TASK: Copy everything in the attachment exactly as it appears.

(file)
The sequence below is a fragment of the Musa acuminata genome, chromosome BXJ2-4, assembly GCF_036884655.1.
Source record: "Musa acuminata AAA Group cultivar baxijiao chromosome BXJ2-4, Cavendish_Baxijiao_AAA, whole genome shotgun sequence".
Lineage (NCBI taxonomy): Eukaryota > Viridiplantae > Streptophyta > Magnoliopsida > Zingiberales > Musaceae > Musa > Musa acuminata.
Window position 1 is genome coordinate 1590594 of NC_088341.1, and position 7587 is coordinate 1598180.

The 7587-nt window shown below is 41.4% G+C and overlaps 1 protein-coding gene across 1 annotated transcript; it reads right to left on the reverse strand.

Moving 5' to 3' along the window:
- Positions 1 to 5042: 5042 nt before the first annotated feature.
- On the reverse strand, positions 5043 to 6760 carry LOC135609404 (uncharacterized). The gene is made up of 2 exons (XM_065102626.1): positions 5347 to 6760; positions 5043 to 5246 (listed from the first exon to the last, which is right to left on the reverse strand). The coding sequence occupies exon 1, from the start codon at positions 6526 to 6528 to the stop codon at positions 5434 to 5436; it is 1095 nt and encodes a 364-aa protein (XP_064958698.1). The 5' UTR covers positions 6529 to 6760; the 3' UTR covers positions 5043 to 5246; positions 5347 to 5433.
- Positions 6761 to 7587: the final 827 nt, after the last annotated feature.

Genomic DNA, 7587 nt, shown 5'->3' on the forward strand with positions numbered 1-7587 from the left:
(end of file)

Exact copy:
The sequence below is a fragment of the Musa acuminata genome, chromosome BXJ2-4, assembly GCF_036884655.1.
Source record: "Musa acuminata AAA Group cultivar baxijiao chromosome BXJ2-4, Cavendish_Baxijiao_AAA, whole genome shotgun sequence".
Lineage (NCBI taxonomy): Eukaryota > Viridiplantae > Streptophyta > Magnoliopsida > Zingiberales > Musaceae > Musa > Musa acuminata.
Window position 1 is genome coordinate 1590594 of NC_088341.1, and position 7587 is coordinate 1598180.

The 7587-nt window shown below is 41.4% G+C and overlaps 1 protein-coding gene across 1 annotated transcript; it reads right to left on the reverse strand.

Moving 5' to 3' along the window:
- Positions 1 to 5042: 5042 nt before the first annotated feature.
- On the reverse strand, positions 5043 to 6760 carry LOC135609404 (uncharacterized). The gene is made up of 2 exons (XM_065102626.1): positions 5347 to 6760; positions 5043 to 5246 (listed from the first exon to the last, which is right to left on the reverse strand). The coding sequence occupies exon 1, from the start codon at positions 6526 to 6528 to the stop codon at positions 5434 to 5436; it is 1095 nt and encodes a 364-aa protein (XP_064958698.1). The 5' UTR covers positions 6529 to 6760; the 3' UTR covers positions 5043 to 5246; positions 5347 to 5433.
- Positions 6761 to 7587: the final 827 nt, after the last annotated feature.

Genomic DNA, 7587 nt, shown 5'->3' on the forward strand with positions numbered 1-7587 from the left: